just would like to know about them. And I am a 16 year Mac user.

  10. Kenh:

    Any help menu that you have to use regularly will seem better than one you look at once in a blue moon, simply because you’ve grown familiar with it through practice. I spend about 98% of my time on Macs and the rest on PCs; I actually have to look at the online help about equally for each platform, and find both help systems about equally disorganized and maddening.

    By the way, I suspect one big reason AutoCAD isn’t available for the Mac is that AutoCAD’s user-interface standards are totally incompatible with either the Classic or Aqua UI guidelines. I’ve had projects where I had to switch back and forth frequently between Mac-style UIs (Illustrator, Photoshop) and AutoCAD-style UIs. The ‘syntax’, if you will, of the drawing tools is almost exactly reversed from one set to the other, so that if you’re used to one, the other will be hopelessly counterintuitive. Jumping back and forth, I had to remind myself constantly which way I was supposed to work, and wasted a lot of time in a sort of cognitive jet-lag. (It was as if I lived in a town where you drove on the right on half the streets, and on the left on the other half . . . and each street was right-handed or left-handed at random. Imagine the accident rate!) It is certainly possible to design a top-quality CAD package for the Mac, following Apple’s UI guidelines, and make it file-compatible with AutoCAD, but it would not look much like AutoCAD when it was ready for release.

  11. >MDN mentioned: iMovie, iPhoto, iChat AV, Final Cut Pro, iDVD, DVD Studio Pro, Safari, Mac OS X, Sherlock, etc

    I like FCP, DVD studio Pro, and Mac OS X. The rest are pretty much useless to me.

    On the PC, there are many just as good (if not better) apps – Premiere Pro, ACDSee, etc. Many people are used to working with this apps (many of which are Windows-only). So unless apple finds a way to make these apps run just as fast on a Mac, or the developers create Mac versions, or somehow the Mac starts running faster than PC equivilents, then there is little reason for consumers to consider switching to Apple.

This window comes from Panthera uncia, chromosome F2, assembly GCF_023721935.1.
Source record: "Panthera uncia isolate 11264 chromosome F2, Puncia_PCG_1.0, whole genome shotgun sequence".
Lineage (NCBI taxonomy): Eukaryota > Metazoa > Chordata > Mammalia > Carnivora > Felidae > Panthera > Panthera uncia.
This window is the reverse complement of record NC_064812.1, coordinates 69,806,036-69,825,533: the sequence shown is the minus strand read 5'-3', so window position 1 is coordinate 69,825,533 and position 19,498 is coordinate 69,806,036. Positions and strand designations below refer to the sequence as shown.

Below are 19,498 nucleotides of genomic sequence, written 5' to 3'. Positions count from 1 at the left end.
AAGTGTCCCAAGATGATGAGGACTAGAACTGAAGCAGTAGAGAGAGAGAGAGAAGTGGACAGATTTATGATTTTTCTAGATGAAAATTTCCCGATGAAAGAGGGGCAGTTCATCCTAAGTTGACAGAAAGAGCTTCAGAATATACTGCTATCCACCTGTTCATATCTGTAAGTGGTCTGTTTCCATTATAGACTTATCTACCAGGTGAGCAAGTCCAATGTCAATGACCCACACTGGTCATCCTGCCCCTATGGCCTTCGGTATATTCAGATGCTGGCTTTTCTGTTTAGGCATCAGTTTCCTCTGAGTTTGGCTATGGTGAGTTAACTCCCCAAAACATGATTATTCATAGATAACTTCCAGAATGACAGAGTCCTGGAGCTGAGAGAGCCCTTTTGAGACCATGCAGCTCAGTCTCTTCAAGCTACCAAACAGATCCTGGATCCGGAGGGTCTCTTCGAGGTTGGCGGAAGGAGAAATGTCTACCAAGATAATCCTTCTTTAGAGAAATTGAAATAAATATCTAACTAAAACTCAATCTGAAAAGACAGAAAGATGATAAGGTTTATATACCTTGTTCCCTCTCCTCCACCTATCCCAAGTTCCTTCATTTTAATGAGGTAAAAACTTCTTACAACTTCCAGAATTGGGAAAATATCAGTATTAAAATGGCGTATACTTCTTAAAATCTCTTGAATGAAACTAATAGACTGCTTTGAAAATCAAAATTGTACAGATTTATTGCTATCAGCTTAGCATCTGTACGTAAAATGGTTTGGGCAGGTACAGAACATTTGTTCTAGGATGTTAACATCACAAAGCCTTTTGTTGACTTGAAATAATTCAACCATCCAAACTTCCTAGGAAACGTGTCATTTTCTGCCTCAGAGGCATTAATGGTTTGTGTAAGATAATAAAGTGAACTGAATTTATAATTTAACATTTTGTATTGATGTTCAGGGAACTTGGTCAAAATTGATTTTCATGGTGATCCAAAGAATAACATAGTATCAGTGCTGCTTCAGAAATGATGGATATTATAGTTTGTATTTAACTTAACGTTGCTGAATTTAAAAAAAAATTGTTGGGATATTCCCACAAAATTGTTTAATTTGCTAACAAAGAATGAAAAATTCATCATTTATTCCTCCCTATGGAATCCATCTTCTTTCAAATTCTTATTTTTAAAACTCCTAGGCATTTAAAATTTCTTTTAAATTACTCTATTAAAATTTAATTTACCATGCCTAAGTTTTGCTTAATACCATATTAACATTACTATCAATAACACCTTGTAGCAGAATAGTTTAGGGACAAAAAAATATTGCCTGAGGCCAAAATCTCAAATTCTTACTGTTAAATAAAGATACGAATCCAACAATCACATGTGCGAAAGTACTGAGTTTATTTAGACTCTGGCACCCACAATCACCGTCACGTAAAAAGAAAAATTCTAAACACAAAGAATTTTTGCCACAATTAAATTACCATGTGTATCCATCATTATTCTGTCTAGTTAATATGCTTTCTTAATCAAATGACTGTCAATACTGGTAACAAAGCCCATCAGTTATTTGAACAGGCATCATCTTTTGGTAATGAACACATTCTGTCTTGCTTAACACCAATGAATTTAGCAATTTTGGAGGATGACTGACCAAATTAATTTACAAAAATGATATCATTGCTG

I love using Apple products. But the Apple experience isn’t compelling enough to spend the thousands of dollars to switch.

    Of all the possible scenarios, the one that would work best for me is:

    VPC7 runs Windows apps (including games) just as fast as on a PC. I’d run out and buy the fastest PowerMac I could afford (dual 2 Ghz or higher with 1-2Gigs of RAM) and use that to run FCP, DVD Studio Pro, etc… as well as run all my Windows apps and plugins that go with them. And if there were money left over, I’d probably get a PowerBook and run it the same.

  12. >MDN mentioned: iMovie, iPhoto, iChat AV, Final Cut Pro, iDVD, DVD Studio Pro, Safari, Mac OS X, Sherlock, etc

    I like FCP, DVD studio Pro, and Mac OS X. The rest are pretty much useless to me.

    On the PC, there are many just as good (if not better) apps – Premiere Pro, ACDSee, etc. Many people are used to working with this apps (many of which are Windows-only). So unless apple finds a way to make these apps run just as fast on a Mac, or the developers create Mac versions, or somehow the Mac starts running faster than PC equivilents, then there is little reason for consumers to consider switching to Apple.

    I love using Apple products. But the Apple experience isn’t compelling enough to spend the thousands of dollars to switch.

    Of all the possible scenarios, the one that would work best for me is:

    VPC7 runs Windows apps (including games) just as fast as on a PC. I’d run out and buy the fastest PowerMac I could afford (dual 2 Ghz or higher with 1-2Gigs of RAM) and use that to run FCP, DVD Studio Pro, etc… as well as run all my Windows apps and plugins that go with them. And if there were money left over, I’d probably get a PowerBook and run it the same.